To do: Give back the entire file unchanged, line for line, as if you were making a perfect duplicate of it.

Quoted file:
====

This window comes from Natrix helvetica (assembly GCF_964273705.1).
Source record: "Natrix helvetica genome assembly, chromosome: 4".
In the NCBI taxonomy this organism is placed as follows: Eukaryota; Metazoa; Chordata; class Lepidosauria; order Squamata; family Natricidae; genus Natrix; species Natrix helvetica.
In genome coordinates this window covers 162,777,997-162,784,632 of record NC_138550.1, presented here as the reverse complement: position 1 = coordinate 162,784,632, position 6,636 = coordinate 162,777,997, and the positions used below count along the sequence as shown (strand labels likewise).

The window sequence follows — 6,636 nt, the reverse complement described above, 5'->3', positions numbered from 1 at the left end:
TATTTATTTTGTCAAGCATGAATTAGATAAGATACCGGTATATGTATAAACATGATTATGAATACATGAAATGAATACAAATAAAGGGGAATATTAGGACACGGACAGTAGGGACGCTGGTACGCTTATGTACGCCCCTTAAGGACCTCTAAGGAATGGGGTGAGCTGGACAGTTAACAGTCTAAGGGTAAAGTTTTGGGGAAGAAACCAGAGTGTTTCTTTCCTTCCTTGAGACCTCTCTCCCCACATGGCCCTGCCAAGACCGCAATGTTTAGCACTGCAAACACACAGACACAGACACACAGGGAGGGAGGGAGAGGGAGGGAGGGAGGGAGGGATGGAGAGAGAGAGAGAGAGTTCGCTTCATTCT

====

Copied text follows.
This window comes from Natrix helvetica (assembly GCF_964273705.1).
Source record: "Natrix helvetica genome assembly, chromosome: 4".
In the NCBI taxonomy this organism is placed as follows: Eukaryota; Metazoa; Chordata; class Lepidosauria; order Squamata; family Natricidae; genus Natrix; species Natrix helvetica.
In genome coordinates this window covers 162,777,997-162,784,632 of record NC_138550.1, presented here as the reverse complement: position 1 = coordinate 162,784,632, position 6,636 = coordinate 162,777,997, and the positions used below count along the sequence as shown (strand labels likewise).

The window sequence follows — 6,636 nt, the reverse complement described above, 5'->3', positions numbered from 1 at the left end:
TATTTATTTTGTCAAGCATGAATTAGATAAGATACCGGTATATGTATAAACATGATTATGAATACATGAAATGAATACAAATAAAGGGGAATATTAGGACACGGACAGTAGGGACGCTGGTACGCTTATGTACGCCCCTTAAGGACCTCTAAGGAATGGGGTGAGCTGGACAGTTAACAGTCTAAGGGTAAAGTTTTGGGGAAGAAACCAGAGTGTTTCTTTCCTTCCTTGAGACCTCTCTCCCCACATGGCCCTGCCAAGACCGCAATGTTTAGCACTGCAAACACACAGACACAGACACACAGGGAGGGAGGGAGAGGGAGGGAGGGAGGGAGGGATGGAGAGAGAGAGAGAGAGTTCGCTTCATTCT